A few last thoughts:

    Simply looking at the experimental data the situation appears to be that including linoleic acid at levels between somewhere just under 10% up to somewhere in the high 20%s will facilitate excess insulin action and excess lipid storage. As we increase the supply of linoleic acid through the 30%s and in to the 40% region of calories then uncoupling becomes the primary molecular solution to a progressively more intractable problem.

    It is worth pointing out that in a given mitochondrion there are lots of CoQ/CoQH2 molecules, lots of beta oxidation sites and, while the calculation of FADH2:NADH is useful for insight as to how RET works for a single fatty acid molecule, the mitochondria are integrating lots of FADH2 production sources, lots of NADH sources and are continuously monitoring the membrane potential (which is an integration of energy input/need) as well as the redox state of the CoQ couple.

    What happens on a whole organism basis is also an integration of all of these effects. The mechanism for weight loss in high PUFA diets is both comprehensible and plausible.

    The studies are real, the data are real.

    Personally I still wouldn't go there, but understanding them is key. 

  • The ginger paradox (4)
    Here we go with ad-lib corn oil.

    Voluntary corn oil ingestion increases energy expenditure and interscapular UCP1 expression through the sympathetic nerve in C57BL/6 mice

    Mice were either offered chow from a hopper or chow from a hopper with the option of corn oil from a drinker bottle in addition. They like corn oil.

    The mice with access to corn oil ate more calories than those without:

    but most calories weren't from chow, top line is grams of chow only, bottom line the weight of chow eaten when there is access to ad lib corn oil:

    We can look at the total amount of corn oil consumed:

    Assuming 9kcal/g we can now reverse engineer that to 16kcal of corn oil a day as part of a total daily intake of 19kcal. So that's 84% of calories from corn oil. As 55% of this 84% is linoleic acid that gives 46% of calories as LA. Well in to the weight loss range of intake noted for high LA safflower oil, in fact that's verging on a self selected ketogenic diet, which complicates matters a little.  With 16% of calories from chow this will also be rather low in protein, though far from zero carb. Just look at the RER if they have access to corn oil, the black circles. Yes, these mice really are oxidising lipid and very little else, but also bear in mind that exactly the same effect could be obtained with safflower oil under far from ketogenic/low protein conditions. Here are the RERs:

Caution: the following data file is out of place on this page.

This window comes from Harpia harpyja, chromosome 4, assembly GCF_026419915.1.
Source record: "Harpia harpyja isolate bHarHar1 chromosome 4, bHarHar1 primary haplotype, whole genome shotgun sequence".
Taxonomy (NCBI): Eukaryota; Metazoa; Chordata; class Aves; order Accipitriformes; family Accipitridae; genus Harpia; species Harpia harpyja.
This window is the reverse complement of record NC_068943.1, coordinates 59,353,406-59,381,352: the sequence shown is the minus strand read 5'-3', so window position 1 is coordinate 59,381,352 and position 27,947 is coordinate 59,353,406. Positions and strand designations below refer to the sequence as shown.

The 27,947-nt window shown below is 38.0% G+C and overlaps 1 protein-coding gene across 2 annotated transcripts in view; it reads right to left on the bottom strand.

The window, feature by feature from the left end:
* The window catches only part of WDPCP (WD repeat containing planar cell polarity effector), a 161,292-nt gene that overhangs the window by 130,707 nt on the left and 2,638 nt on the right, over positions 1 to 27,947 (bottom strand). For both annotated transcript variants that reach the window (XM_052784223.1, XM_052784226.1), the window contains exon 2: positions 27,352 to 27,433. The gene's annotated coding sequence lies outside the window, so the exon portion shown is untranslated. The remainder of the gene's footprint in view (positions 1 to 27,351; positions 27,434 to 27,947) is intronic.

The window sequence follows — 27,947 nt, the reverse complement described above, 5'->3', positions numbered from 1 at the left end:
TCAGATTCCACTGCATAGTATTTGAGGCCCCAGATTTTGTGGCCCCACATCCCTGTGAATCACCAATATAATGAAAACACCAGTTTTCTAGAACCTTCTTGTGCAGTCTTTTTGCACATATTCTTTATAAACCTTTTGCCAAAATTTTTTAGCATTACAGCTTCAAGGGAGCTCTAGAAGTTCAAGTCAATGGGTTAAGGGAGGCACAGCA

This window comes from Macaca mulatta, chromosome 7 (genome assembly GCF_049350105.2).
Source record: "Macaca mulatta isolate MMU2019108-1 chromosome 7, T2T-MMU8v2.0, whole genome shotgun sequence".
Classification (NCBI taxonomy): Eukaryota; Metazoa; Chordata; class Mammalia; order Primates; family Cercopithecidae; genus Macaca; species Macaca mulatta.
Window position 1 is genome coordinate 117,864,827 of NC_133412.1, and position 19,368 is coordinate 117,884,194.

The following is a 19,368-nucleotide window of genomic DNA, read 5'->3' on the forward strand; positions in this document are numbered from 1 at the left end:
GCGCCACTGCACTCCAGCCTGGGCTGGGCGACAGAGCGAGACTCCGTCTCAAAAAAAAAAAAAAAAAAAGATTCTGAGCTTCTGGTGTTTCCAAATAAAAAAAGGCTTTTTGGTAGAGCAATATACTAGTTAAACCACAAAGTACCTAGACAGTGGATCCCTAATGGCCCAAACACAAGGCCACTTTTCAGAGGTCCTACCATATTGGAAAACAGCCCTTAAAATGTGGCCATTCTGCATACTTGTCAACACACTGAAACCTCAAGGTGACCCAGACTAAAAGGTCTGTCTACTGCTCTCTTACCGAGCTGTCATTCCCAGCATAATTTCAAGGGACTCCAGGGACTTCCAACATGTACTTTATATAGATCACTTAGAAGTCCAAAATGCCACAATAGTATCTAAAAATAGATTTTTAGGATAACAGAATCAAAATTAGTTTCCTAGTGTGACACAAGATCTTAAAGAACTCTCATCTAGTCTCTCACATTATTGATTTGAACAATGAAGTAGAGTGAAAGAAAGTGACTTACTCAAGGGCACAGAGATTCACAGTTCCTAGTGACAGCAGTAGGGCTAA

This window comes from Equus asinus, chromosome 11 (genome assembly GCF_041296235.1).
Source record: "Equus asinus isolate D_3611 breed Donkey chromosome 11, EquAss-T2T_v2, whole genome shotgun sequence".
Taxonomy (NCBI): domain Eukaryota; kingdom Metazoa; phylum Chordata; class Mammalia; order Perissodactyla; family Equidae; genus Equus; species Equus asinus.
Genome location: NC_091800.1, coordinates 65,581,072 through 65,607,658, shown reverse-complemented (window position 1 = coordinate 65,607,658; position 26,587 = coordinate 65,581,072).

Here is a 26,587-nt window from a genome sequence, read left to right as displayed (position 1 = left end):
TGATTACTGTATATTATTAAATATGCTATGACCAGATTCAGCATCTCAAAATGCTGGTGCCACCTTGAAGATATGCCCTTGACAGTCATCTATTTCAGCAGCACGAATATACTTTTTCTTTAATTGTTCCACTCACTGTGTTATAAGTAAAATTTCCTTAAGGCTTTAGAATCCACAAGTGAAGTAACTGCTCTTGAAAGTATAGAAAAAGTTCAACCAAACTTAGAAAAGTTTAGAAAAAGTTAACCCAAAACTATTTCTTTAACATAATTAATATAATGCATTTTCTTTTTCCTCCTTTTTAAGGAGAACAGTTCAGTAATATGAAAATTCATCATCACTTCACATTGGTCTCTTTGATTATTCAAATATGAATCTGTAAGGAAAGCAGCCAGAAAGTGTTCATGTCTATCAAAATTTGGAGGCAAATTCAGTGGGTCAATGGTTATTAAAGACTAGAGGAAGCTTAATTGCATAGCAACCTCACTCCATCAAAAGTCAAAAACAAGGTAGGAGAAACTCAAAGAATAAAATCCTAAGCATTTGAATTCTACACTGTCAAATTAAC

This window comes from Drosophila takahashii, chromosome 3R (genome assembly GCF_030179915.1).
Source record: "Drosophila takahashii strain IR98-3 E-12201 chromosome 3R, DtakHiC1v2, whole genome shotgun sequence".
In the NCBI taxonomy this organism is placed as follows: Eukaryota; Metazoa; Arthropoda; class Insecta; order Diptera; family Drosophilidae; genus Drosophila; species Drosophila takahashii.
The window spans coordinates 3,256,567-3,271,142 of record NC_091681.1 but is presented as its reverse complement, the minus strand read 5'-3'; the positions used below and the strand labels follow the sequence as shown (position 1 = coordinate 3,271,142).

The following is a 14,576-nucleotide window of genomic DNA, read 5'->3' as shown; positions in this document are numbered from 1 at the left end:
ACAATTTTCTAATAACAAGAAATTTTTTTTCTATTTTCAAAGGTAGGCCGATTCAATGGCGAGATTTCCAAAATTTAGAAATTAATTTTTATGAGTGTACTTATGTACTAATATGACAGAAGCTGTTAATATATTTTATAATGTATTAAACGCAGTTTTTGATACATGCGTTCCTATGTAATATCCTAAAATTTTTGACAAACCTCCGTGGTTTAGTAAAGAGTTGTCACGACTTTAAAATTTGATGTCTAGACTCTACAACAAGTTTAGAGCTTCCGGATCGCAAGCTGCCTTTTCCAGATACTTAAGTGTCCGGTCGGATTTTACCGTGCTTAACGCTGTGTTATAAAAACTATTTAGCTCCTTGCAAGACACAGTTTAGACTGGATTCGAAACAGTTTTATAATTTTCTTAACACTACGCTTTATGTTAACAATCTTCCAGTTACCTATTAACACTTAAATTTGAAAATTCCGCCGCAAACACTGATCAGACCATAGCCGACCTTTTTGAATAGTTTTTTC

Anyhoo. What was the end result? These are the body weights at the end of the eight week trial:

    More calories, more oxygen consumption, same body weight.

    This looks like a generic property of linoleic acid in exactly the same way as weight gain is at lower levels. The Jacobs study rats were around 24%, on the border between obesogenic and weight limiting effects, on the obesity side.

    To get weight loss you need to go higher with the LA.

    Just before I finish and post some speculation about mechanisms it's clear from the rest of this study that uncoupling is the answer to the paradox. In modern mice this is mediated through UCP-1 within the interscapular brown adipose tissue, as the paper went to considerable lengths to demonstrate.

    This is the current level of development in the modern evolutionary terms of rodents. It's a sophisticaled high level system which will overlay the insulin system which will overlay the ROS system. It is perfectly possible to make a case for why this high level system is advantageous by thinking about the underlying ROS system.

    I'll have a discuss about that in the next post.

    This series is looking at body weight. Using an approach to normalise body weight which involves the incorporation of markedly unsaturated lipids in to the inner mitochondrial membrane does not strike me as a sensible thing to do. Might be a technique for looking good in your coffin.